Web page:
An 8' Regal stop with funnel-shaped resonators, hence the name (trichter = �funnel�). Grove and Williams consider this an important type of regal, but neither explains why. Adlung perhaps provides a clue: This is a special variety [of Regal] in which the pipes look like funnels (Trichter). I have found this reed only at 8', e.g., at St. Ansgarii in Bremen, about which it is reported that this [Trichterregal] is a newly invented variety, almost like a Vox humana. There are 4 of this new type in the organ in Bremen, and these must be distinguished from the ordinary (alten) Trichterregals, such as are discussed in the [Neu-eröffnete] Orchestre 1, p. 299; this is what Mattheson says in the Appendix to Niedt's Second Part[, p. 160]. Otherwise there is nothing better about the ordinary Trichterregal than other Regals. The new type is also [found] at St. Stephani and the Marienkirche in Bremen. Moreover, it is found (though, I believe, mostly of the old variety) at Elmshorn at 8', in the large organ at St. Nikolai, at St. Jakobi, St. Petri, and in the organ at the Cathedral in Hamburg, at St. Marie [sic] Magdelena there (in which the pipes are very short and very wide at the top), at St. Marien in Lübeck, St. Michaelis in L�neburg, Otterndorf in Land Hadeln, and at St. Cosmae in Stade, etc. All are at 8' pitch. Elsewhere Adlung states that the Trichterregal is made of sheet iron. Grove credits Friedrich Stellwagen with the introduction of this stop. Williams calls it �a Bw, Ow or Rp [Brustwerk, Oberwerk or Ruckpositiv] equivalent of the Schalmei or Trompete�. Wedgwood reports that the resonators sometimes consisted of three or four conical sections, alternately inverted above each other. The name Trechterregal does not appear in the literature, but it is clearly an alternate spelling of the same stop.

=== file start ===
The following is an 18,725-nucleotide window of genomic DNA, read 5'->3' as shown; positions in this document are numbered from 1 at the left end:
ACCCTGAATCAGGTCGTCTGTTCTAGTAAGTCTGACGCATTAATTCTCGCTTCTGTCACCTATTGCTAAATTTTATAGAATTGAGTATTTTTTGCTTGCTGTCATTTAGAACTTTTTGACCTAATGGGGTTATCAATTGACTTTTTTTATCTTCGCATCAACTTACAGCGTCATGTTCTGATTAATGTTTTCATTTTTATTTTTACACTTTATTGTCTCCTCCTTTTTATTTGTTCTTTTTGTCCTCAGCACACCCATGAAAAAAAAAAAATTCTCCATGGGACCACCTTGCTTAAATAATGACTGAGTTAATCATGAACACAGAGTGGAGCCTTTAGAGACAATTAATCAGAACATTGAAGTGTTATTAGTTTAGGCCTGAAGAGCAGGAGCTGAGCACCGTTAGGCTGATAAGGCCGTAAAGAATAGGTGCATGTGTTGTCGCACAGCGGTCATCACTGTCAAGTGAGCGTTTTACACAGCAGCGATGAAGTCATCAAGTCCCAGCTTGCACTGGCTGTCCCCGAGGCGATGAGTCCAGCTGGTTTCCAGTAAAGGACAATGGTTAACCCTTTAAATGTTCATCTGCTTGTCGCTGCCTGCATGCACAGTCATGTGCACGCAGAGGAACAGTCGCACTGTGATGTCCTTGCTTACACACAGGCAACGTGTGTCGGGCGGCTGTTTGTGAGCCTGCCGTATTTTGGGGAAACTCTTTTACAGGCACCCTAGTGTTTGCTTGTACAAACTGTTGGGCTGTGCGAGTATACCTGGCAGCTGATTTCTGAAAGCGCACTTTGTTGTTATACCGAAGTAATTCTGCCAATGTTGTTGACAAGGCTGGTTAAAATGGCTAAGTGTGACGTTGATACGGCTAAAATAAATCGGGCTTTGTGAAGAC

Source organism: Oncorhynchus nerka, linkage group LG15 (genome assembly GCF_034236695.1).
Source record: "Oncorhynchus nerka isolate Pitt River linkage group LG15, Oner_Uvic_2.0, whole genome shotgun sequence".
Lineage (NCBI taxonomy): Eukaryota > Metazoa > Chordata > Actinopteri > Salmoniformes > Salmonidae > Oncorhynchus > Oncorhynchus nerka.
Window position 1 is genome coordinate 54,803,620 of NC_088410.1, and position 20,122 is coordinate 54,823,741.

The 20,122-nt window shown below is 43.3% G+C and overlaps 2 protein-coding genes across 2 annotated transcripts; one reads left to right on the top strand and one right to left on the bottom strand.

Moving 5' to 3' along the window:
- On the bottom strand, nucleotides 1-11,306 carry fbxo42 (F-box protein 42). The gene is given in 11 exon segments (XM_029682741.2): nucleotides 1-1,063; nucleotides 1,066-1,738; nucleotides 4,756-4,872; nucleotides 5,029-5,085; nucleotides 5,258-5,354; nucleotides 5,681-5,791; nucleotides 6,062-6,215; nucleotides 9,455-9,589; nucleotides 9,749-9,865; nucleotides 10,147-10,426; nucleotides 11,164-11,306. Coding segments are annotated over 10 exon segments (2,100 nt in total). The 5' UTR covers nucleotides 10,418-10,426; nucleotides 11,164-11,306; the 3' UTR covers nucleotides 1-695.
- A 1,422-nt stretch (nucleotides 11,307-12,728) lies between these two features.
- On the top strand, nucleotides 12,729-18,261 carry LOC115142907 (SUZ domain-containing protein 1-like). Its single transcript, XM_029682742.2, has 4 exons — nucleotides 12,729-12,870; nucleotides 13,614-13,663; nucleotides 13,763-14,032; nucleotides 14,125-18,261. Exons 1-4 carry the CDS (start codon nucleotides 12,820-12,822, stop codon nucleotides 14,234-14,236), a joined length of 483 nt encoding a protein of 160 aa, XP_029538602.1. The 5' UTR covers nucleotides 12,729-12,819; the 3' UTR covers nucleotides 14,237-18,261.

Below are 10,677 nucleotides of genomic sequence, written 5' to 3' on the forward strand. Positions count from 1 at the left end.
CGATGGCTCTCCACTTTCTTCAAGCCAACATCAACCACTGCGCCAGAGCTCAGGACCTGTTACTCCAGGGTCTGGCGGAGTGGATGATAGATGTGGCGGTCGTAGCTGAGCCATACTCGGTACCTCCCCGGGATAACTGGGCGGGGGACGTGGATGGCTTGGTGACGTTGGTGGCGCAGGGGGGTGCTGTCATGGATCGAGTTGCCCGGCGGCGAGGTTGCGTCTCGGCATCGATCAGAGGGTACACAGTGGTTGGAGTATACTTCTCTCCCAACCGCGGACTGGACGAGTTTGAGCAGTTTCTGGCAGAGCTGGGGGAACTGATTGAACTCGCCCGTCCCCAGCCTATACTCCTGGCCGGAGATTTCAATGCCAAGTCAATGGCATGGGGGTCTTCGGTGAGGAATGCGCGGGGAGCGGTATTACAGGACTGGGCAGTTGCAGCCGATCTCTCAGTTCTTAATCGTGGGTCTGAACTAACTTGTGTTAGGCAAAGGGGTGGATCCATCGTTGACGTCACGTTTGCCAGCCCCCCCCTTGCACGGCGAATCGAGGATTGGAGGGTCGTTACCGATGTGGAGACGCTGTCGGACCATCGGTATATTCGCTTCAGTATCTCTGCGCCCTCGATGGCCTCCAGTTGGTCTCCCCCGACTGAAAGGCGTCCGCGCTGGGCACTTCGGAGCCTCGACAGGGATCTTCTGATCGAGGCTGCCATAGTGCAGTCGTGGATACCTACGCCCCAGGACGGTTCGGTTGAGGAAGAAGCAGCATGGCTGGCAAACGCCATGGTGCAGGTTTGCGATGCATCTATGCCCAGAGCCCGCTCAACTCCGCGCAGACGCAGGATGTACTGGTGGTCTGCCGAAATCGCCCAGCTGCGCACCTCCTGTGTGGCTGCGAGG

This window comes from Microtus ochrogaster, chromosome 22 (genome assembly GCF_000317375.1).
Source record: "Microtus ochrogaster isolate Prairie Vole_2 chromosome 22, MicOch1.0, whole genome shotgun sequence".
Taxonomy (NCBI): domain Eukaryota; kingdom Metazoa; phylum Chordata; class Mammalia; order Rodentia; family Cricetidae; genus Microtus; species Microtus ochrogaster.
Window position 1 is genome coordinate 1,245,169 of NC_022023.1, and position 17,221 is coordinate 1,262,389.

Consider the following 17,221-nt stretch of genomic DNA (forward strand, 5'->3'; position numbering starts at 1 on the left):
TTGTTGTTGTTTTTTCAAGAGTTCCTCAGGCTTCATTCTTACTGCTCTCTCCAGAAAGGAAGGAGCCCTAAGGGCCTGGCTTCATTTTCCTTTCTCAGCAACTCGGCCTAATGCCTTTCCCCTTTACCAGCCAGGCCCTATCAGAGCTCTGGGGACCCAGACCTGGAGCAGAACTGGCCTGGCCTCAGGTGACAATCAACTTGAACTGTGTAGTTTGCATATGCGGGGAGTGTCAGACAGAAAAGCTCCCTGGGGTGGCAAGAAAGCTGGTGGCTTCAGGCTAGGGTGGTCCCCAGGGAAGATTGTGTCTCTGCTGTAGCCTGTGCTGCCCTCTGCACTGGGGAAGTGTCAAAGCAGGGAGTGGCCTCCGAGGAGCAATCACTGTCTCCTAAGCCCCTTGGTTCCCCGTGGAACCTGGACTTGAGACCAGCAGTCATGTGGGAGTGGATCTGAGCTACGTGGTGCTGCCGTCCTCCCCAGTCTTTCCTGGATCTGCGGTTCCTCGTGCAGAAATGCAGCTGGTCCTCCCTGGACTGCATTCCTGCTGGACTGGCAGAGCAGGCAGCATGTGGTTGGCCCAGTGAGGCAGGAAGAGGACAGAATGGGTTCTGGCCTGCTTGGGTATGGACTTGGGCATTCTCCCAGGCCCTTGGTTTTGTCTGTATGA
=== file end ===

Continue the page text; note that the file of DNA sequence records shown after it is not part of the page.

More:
Osiris contains about three dozen examples, most at 8' pitch, a few at 4' pitch, and one at 16' pitch. The examples given below include the oldest ones known.